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5 Types of Mousse You Can Make with Chocolate

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If you are a fan of desserts, you must be familiar with chocolate mousse. Although there is a lot of savory and sweet mousse that you can find, chocolate mousse remains the most popular flavor to date. This dessert is loved by many for its airy, light texture yet rich chocolate flavor that melts in the mouth as it is served cold.

To get the texture and flavor you want to achieve, you can create your chocolate mousse using different methods. Read on to find out the types of chocolate mousse you can make with chocolate. 

What Is Mousse Cake?

mousse cake

Mousse cake is a dessert with a soft and airy texture. The key to this light texture is the folding technique. Instead of mixing ingredients the usual way, an “aerator” component is incorporated into a “base” by making a folding movement.

Aerators can be whipped cream, meringue, pâte à bombe, or a combination of them. Meanwhile, the base may vary from melted chocolate, crème anglaise, fruit puree, fruit curd, to custard.

The folding technique itself aims to combine and trap the air bubbles in the aerator into the base, resulting in an airy texture that feels light in the mouth. It also makes the mousse soft and fluffy.

In some recipes, gelatin is added to the mousse cake, especially if the base contains chocolate. With the addition of gelatin, the mousse will have a firmer or harder texture. If you are avoiding gelatin, then it can be replaced with agar-agar.

Why Do They Call It Mousse Cake?

chocolate mousse cake with cherries

The word 'mousse' itself comes from French which means ‘foam', due to its foamy and airy character. As we have learned, all the air that is trapped into the mixture makes for a cake that is very light and fluffy in texture.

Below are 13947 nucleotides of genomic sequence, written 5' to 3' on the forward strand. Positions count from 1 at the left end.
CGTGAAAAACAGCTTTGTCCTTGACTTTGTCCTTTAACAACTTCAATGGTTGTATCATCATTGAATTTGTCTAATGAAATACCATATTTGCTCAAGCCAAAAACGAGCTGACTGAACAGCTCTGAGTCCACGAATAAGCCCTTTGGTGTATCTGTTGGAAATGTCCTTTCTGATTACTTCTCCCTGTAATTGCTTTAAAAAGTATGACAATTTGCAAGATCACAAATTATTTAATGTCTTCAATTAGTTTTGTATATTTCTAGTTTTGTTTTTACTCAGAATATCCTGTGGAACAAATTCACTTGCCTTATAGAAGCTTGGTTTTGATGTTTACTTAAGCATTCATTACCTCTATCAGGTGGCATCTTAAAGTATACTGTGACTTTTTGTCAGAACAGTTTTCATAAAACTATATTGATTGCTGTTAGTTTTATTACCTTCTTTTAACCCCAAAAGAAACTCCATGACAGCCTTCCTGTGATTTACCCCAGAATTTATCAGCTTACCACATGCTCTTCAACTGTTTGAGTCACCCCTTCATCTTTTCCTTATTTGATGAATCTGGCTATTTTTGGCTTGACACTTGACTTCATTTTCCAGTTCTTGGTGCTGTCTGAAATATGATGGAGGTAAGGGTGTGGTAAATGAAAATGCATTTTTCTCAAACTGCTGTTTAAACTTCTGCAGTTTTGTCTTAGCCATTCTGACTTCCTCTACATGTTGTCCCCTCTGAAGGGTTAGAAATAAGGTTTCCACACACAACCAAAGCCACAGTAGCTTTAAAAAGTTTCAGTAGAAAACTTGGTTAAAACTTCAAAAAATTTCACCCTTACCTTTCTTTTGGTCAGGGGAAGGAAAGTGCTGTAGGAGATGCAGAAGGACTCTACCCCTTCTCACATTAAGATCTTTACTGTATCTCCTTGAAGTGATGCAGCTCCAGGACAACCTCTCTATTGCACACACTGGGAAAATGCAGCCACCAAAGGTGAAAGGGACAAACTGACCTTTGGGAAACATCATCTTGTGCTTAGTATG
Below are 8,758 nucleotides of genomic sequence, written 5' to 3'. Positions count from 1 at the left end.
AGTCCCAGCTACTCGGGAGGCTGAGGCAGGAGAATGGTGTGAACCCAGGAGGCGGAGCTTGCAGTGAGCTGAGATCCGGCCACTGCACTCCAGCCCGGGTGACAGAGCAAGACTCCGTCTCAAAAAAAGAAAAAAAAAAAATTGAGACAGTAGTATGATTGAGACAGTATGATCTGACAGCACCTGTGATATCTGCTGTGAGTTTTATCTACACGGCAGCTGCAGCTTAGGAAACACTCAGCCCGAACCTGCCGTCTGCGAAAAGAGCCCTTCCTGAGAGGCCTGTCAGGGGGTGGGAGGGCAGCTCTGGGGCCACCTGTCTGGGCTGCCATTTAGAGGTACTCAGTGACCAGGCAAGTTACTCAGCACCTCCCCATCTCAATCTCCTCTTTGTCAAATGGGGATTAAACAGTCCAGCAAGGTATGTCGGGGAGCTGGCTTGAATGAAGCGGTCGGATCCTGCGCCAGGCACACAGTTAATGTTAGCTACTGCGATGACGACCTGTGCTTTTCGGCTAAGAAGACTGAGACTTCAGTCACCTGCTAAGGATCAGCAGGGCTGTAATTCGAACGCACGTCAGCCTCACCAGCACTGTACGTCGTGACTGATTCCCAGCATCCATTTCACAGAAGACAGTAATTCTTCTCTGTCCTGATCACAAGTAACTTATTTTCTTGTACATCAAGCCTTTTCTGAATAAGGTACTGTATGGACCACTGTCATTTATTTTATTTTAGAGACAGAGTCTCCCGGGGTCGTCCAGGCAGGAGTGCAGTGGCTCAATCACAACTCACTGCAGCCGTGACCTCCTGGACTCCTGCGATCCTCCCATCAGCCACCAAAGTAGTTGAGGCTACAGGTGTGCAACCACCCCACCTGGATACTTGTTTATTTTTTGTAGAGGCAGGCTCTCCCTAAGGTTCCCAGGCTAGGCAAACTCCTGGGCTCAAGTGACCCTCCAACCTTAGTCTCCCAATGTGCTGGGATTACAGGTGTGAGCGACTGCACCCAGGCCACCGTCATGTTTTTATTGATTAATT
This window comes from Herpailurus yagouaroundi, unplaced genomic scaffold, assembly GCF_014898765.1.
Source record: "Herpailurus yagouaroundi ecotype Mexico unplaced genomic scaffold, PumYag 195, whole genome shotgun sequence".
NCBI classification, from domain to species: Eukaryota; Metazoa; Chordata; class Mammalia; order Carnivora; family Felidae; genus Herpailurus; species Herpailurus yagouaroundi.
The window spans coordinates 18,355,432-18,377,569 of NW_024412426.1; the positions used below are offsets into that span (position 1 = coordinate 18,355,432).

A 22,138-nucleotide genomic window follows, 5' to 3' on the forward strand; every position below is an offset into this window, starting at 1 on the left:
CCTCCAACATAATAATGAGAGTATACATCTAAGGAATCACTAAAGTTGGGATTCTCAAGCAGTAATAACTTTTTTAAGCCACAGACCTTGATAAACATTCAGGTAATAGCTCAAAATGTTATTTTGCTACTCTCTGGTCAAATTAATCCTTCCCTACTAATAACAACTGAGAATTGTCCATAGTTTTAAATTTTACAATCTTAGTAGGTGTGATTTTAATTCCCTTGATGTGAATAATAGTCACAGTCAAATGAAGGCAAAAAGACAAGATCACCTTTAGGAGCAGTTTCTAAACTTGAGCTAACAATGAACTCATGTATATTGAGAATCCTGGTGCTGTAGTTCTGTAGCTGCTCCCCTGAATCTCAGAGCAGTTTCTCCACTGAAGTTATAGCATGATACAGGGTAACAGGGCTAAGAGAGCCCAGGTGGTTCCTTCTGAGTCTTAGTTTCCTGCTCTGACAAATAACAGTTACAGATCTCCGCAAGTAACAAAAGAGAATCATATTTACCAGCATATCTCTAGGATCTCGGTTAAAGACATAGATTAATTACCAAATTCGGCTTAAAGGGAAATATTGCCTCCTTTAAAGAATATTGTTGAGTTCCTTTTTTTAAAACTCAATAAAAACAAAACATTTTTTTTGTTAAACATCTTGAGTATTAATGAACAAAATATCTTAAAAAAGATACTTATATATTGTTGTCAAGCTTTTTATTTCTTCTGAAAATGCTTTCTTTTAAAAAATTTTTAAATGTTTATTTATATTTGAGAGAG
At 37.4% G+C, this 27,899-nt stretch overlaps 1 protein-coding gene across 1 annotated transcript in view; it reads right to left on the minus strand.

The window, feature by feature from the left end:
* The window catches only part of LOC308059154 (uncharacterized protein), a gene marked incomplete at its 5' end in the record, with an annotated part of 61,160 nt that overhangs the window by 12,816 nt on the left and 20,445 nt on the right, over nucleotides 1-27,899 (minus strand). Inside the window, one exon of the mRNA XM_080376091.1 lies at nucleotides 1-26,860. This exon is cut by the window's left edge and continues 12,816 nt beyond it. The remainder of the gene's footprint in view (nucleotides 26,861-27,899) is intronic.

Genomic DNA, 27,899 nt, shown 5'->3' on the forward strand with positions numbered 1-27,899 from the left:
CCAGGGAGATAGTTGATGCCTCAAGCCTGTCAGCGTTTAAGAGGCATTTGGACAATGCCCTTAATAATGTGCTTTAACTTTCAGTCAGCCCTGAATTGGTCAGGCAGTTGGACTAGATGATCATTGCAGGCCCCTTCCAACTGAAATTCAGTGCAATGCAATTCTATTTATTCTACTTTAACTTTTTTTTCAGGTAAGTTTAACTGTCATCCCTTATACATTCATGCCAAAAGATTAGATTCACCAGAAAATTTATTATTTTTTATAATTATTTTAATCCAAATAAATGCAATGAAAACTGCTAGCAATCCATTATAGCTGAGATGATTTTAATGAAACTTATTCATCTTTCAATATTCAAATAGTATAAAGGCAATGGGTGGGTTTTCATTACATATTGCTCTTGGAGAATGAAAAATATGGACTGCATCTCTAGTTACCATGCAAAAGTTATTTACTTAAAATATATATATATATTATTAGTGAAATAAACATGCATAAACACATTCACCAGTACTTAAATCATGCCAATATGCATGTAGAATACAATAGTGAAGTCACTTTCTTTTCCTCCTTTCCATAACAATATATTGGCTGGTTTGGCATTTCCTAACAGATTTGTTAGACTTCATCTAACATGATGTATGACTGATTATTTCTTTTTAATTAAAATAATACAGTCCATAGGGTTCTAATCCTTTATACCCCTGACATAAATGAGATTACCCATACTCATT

With its light texture, mousse is a perfect component to add into cakes. When combined with other layers that are heavier or have a more solid texture, a contrast is created, making your dining experience much more multidimensional and fun. Not to mention that mousse instantly makes your cake fancier. This is why mousse is often a component included in cakes. However, mousse cake on its own also remains very popular.

Read more: Embassy Recipes, Chocolate Mousse With Coffee Jelly

5 Types of Mousse You Can Make with Chocolate

types of Chocolate Mousse

Depending on the aerator and base you use, you can create several types of mousse with chocolate:

  • Simple ganache: chocolate + milk/cream
  • Pâte à bombe: egg yolks and/or whole eggs + hot sugar syrup
  • Crème anglaise: egg yolks + sugar + milk/cream
  • Crème chiboust: milk + sugar + cornstarch + vanilla bean + gelatin + egg yolks + egg whites
  • Sabayon: egg yolks + sugar + water + wine

1. Simple ganache

Using a ganache is the easiest way to make chocolate mousse. Ganache itself is a basic component that any chocolate enthusiast should know, and its versatility also shines through in chocolate mousse.

To make a simple ganache, you will only need chocolate and milk/cream. Heat the milk until almost boiling, pour onto the chocolate and blend. To make the mousse, simply fold in a soft peak whipped cream gently.

2. Pâte à bombe